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# Stata

A brief introduction to Stata

## Methods for Creating and Transforming Variables

Generating variables in Stata is quite simple, especially if you want to generate a new variable from an already existing variable. Researchers often generate new variables that are copies of a current one if they want to change or recode the data, while also keeping the original data so it is not lost. There is no formula for generating a new variable as it is likened to “copy” and “paste”.

Below is the code for generating the variable age1 from an already existing variable age

Code

gen age1= age

The commands gen is to generate our new variable age1 from the already existing variable age

Below is the output for generating a new variable that is a copy of already existing data.

Output

gen age1= age

The output is simply the code above. Stata only gives us this output to tell us the code ran correctly and there are no issues. Another way to check is to go “Dataset” window in Stata and look for our new variable age1 as an added column.

We can also generate new variables that are transformed from other variables in the dataset. This is helpful if we want to collapse a variable from a higher level of measurement to a lower level of measurement, such as continuous to categorical.

Below is the code for generating the new variable highschool from the variable education that is recoded from a continuous level to a categorical level.

Code

gen highschool = .
replace highschool = 0 if education < 12
replace highschool = 1 if education >= 12
replace highschool = . if education == .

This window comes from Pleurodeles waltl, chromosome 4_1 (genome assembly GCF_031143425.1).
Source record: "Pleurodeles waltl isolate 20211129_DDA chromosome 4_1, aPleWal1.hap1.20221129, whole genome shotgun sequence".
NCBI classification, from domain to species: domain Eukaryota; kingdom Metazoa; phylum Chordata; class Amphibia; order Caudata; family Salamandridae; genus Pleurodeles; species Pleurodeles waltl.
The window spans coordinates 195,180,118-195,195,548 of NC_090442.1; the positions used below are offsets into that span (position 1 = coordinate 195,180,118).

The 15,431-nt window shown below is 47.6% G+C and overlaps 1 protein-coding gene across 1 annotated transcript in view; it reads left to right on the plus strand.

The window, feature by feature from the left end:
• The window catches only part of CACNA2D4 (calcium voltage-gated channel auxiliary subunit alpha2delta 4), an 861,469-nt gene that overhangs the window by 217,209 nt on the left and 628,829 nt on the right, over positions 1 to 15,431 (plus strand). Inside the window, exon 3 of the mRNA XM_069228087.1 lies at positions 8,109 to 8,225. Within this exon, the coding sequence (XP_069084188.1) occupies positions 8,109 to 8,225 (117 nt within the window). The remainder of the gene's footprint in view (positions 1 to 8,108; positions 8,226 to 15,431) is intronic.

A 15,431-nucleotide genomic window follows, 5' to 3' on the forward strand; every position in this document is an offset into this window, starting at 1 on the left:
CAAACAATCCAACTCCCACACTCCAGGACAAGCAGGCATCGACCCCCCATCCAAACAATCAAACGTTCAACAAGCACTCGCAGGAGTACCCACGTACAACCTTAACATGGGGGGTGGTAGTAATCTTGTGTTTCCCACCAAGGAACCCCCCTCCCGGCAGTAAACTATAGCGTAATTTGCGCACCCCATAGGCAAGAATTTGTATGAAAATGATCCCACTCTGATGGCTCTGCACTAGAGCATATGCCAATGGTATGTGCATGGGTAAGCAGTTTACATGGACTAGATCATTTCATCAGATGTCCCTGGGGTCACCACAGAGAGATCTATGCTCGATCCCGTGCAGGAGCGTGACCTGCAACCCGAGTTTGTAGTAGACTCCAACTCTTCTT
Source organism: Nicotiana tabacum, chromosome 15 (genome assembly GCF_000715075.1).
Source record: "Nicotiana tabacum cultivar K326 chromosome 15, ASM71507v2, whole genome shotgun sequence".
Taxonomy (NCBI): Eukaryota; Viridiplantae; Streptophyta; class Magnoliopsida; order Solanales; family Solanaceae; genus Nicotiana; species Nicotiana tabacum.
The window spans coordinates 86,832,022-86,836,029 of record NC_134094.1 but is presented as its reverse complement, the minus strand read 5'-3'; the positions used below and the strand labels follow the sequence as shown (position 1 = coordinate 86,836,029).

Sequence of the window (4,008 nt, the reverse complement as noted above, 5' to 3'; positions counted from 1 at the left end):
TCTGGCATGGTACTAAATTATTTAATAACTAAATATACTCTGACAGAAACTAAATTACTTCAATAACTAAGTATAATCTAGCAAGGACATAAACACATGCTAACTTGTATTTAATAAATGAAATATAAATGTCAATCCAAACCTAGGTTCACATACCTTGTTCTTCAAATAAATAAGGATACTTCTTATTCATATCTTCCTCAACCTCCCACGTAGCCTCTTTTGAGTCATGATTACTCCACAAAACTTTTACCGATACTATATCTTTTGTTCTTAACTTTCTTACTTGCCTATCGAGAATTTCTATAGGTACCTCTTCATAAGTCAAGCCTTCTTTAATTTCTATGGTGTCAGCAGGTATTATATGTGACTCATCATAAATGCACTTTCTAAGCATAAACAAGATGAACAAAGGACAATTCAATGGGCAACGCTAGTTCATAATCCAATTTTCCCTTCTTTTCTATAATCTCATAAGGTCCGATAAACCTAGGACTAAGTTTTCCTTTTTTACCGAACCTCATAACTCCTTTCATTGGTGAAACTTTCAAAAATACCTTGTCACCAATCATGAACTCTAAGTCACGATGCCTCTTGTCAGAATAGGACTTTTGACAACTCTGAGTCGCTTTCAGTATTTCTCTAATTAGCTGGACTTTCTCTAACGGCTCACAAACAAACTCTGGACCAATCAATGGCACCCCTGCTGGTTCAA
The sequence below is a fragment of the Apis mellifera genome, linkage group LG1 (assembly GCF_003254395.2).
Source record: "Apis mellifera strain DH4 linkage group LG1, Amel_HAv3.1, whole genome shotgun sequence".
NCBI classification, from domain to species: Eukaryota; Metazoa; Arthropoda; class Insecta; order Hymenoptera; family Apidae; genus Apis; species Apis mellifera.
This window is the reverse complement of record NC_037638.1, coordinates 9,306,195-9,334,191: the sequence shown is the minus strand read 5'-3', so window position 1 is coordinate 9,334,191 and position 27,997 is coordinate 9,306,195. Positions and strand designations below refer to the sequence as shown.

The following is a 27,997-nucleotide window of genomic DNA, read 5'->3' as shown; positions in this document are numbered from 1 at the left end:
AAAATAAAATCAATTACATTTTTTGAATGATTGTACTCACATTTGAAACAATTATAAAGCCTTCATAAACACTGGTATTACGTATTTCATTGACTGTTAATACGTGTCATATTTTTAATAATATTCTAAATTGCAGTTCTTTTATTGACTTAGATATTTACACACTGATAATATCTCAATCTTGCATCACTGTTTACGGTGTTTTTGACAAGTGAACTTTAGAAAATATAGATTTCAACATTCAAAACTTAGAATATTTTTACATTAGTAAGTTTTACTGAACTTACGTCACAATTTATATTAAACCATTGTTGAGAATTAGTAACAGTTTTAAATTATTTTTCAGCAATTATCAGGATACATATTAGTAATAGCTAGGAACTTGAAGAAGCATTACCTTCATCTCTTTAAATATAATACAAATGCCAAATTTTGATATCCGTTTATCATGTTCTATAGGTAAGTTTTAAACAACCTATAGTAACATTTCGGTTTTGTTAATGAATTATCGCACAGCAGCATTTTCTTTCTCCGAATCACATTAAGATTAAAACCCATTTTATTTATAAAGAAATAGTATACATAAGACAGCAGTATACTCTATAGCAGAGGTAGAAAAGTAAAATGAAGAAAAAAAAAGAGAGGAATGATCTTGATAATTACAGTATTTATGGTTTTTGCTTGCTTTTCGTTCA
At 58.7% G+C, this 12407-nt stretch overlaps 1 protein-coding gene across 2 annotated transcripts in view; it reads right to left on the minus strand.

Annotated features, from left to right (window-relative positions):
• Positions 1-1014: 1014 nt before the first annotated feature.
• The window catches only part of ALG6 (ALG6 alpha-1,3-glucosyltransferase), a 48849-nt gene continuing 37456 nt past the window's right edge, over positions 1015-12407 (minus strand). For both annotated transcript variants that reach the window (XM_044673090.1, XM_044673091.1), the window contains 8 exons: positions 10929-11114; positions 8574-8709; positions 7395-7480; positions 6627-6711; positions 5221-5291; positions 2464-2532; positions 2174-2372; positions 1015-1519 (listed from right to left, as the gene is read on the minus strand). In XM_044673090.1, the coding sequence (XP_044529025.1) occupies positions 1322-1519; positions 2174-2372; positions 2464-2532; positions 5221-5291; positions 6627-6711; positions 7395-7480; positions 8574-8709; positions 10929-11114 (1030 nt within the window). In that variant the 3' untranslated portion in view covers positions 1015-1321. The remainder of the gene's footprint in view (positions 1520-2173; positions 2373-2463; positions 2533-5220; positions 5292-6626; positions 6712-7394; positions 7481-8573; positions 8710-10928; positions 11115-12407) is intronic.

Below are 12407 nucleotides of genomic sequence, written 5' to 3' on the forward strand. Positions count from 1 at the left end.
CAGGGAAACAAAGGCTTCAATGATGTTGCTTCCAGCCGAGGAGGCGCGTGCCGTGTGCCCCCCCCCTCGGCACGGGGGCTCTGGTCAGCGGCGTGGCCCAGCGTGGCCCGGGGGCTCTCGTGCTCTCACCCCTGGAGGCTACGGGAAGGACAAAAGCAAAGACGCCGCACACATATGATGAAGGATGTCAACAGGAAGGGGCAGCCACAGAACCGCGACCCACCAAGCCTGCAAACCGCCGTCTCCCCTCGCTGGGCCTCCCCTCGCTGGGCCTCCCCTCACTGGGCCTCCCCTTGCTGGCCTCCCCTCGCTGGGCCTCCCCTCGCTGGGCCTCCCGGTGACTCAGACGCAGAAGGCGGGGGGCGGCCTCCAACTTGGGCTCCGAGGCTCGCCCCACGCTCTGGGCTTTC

Our command gen is to generate the variable highschool if the values of education are equal to 0 through 12 are then replace with the value 0 and if the values of education are equal to 12.1 through 20 are then replace with the value 1.

The last line of code is to make sure all missing values in education remain missing in highschool.

Output

The output for this is similar to the previous example. A copy of the code is shown, the number of missing values generated from the gen command  and the number of changes made after each replace function. Stata only gives us this output to tell us the code ran correctly and there are no issues. Another way to check is to go “Dataset” window in Stata and look for our new variable highschool as an added column.

. gen highschool = .
(7,425 missing values generated)

.         replace highschool = 0 if education < 12
(2,539 real changes made)

.         replace highschool = 1 if education >= 12
(4,886 real changes made)

.         replace highschool = . if education == .
(249 real changes made, 249 to missing)

Standardizing a variable from raw values to standard values is often done for variables that do not have a normal distribution. In this case, we are standardizing the variable age in years to Z scores.

Below is the code that will create a new variable called agestandard which will have the standardized Z scores of age

Code

egen agestandard = std(age)

We are doing an extended generation (egen) to create the variable agestandard that is equal to the standardized (std) of age.

Note: we are using the egen function because there is a command used on the right side of the equal sign. Since we are transforming the variable age by standardizing it and setting our new variable agestandard equal to that we need to use the egen function.

Output

egen agestandard = std(age)

Stata only gives us this output to tell us the code ran correctly and there are no issues. Another way to check is to go “Dataset” window in Stata and look for our new variable agestandard as an added column.